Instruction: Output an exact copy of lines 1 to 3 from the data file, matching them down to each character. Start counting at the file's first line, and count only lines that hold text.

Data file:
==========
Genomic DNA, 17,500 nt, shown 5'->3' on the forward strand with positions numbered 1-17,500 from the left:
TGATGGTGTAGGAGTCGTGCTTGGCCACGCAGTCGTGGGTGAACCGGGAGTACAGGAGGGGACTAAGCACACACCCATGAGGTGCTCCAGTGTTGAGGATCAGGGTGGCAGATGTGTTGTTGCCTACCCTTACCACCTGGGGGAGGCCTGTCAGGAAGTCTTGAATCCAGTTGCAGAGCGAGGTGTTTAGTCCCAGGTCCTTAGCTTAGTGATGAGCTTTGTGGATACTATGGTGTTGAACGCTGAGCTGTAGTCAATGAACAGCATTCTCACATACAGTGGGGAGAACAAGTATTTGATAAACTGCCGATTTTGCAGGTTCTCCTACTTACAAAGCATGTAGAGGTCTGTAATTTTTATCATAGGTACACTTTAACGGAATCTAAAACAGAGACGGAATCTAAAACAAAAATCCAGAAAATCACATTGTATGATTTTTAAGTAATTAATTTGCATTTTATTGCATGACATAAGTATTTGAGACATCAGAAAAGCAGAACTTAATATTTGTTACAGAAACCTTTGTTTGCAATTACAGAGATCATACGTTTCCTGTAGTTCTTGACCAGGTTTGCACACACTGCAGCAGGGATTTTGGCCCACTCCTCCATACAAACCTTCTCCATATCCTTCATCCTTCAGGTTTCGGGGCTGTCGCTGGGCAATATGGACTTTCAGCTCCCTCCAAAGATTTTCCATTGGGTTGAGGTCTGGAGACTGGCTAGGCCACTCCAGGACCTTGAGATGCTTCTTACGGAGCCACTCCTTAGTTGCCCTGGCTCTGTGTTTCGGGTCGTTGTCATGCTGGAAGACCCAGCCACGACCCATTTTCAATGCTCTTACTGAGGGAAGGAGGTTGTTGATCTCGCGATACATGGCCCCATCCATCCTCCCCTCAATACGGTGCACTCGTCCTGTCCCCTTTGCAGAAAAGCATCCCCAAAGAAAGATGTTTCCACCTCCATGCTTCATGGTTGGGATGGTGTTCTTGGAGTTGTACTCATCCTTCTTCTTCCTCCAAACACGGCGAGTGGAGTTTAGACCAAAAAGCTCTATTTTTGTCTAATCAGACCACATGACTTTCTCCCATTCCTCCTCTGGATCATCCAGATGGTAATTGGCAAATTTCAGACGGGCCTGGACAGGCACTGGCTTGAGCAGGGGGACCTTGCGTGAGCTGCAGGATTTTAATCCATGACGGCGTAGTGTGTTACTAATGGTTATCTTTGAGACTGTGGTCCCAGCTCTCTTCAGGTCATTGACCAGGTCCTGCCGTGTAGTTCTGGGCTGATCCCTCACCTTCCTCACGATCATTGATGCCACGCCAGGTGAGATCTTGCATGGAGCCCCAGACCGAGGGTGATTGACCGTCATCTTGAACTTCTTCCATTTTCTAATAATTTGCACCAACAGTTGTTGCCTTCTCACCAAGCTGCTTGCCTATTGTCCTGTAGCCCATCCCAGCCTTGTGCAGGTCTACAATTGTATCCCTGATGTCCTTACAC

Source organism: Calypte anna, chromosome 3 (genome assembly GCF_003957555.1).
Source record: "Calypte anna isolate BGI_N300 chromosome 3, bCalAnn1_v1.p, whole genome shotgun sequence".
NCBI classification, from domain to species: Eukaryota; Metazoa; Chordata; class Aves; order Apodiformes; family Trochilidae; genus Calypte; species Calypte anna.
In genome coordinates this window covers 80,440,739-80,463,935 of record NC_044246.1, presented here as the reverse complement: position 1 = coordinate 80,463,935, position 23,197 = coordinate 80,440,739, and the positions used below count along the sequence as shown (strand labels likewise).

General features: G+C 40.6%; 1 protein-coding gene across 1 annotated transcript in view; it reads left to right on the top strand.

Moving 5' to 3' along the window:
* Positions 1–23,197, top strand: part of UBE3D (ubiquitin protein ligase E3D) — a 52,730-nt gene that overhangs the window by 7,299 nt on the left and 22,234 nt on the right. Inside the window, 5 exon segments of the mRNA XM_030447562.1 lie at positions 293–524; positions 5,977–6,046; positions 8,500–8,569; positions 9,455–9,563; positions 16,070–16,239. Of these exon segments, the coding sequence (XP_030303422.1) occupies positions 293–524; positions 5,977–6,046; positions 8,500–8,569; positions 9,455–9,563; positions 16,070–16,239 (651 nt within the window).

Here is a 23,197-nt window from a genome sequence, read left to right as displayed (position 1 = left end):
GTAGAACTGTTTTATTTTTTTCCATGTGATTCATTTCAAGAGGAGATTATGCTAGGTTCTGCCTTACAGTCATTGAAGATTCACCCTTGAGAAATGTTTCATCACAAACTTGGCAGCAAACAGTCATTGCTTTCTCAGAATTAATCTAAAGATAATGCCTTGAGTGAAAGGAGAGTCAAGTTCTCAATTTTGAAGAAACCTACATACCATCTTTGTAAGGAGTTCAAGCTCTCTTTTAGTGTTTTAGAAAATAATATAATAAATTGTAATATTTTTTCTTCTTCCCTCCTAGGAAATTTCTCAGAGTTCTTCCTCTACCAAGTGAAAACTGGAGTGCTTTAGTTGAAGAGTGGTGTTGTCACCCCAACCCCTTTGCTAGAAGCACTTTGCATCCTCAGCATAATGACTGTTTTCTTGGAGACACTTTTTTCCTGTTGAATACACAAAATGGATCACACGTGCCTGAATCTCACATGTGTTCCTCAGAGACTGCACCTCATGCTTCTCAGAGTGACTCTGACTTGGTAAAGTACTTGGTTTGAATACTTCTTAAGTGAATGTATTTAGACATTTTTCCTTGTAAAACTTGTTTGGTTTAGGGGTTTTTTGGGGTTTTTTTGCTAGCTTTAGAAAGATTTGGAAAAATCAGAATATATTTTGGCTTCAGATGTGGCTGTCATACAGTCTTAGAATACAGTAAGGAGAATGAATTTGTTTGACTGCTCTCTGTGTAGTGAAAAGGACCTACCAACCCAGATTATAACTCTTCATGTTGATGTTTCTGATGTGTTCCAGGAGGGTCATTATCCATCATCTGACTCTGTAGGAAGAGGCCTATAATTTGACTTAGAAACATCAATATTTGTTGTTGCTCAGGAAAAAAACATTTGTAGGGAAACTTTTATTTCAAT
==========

Genomic DNA, 17,500 nt, shown 5'->3' on the forward strand with positions numbered 1-17,500 from the left:
TGATGGTGTAGGAGTCGTGCTTGGCCACGCAGTCGTGGGTGAACCGGGAGTACAGGAGGGGACTAAGCACACACCCATGAGGTGCTCCAGTGTTGAGGATCAGGGTGGCAGATGTGTTGTTGCCTACCCTTACCACCTGGGGGAGGCCTGTCAGGAAGTCTTGAATCCAGTTGCAGAGCGAGGTGTTTAGTCCCAGGTCCTTAGCTTAGTGATGAGCTTTGTGGATACTATGGTGTTGAACGCTGAGCTGTAGTCAATGAACAGCATTCTCACATACAGTGGGGAGAACAAGTATTTGATAAACTGCCGATTTTGCAGGTTCTCCTACTTACAAAGCATGTAGAGGTCTGTAATTTTTATCATAGGTACACTTTAACGGAATCTAAAACAGAGACGGAATCTAAAACAAAAATCCAGAAAATCACATTGTATGATTTTTAAGTAATTAATTTGCATTTTATTGCATGACATAAGTATTTGAGACATCAGAAAAGCAGAACTTAATATTTGTTACAGAAACCTTTGTTTGCAATTACAGAGATCATACGTTTCCTGTAGTTCTTGACCAGGTTTGCACACACTGCAGCAGGGATTTTGGCCCACTCCTCCATACAAACCTTCTCCATATCCTTCATCCTTCAGGTTTCGGGGCTGTCGCTGGGCAATATGGACTTTCAGCTCCCTCCAAAGATTTTCCATTGGGTTGAGGTCTGGAGACTGGCTAGGCCACTCCAGGACCTTGAGATGCTTCTTACGGAGCCACTCCTTAGTTGCCCTGGCTCTGTGTTTCGGGTCGTTGTCATGCTGGAAGACCCAGCCACGACCCATTTTCAATGCTCTTACTGAGGGAAGGAGGTTGTTGATCTCGCGATACATGGCCCCATCCATCCTCCCCTCAATACGGTGCACTCGTCCTGTCCCCTTTGCAGAAAAGCATCCCCAAAGAAAGATGTTTCCACCTCCATGCTTCATGGTTGGGATGGTGTTCTTGGAGTTGTACTCATCCTTCTTCTTCCTCCAAACACGGCGAGTGGAGTTTAGACCAAAAAGCTCTATTTTTGTCTAATCAGACCACATGACTTTCTCCCATTCCTCCTCTGGATCATCCAGATGGTAATTGGCAAATTTCAGACGGGCCTGGACAGGCACTGGCTTGAGCAGGGGGACCTTGCGTGAGCTGCAGGATTTTAATCCATGACGGCGTAGTGTGTTACTAATGGTTATCTTTGAGACTGTGGTCCCAGCTCTCTTCAGGTCATTGACCAGGTCCTGCCGTGTAGTTCTGGGCTGATCCCTCACCTTCCTCACGATCATTGATGCCACGCCAGGTGAGATCTTGCATGGAGCCCCAGACCGAGGGTGATTGACCGTCATCTTGAACTTCTTCCATTTTCTAATAATTTGCACCAACAGTTGTTGCCTTCTCACCAAGCTGCTTGCCTATTGTCCTGTAGCCCATCCCAGCCTTGTGCAGGTCTACAATTGTATCCCTGATGTCCTTACAC

Source organism: Calypte anna, chromosome 3 (genome assembly GCF_003957555.1).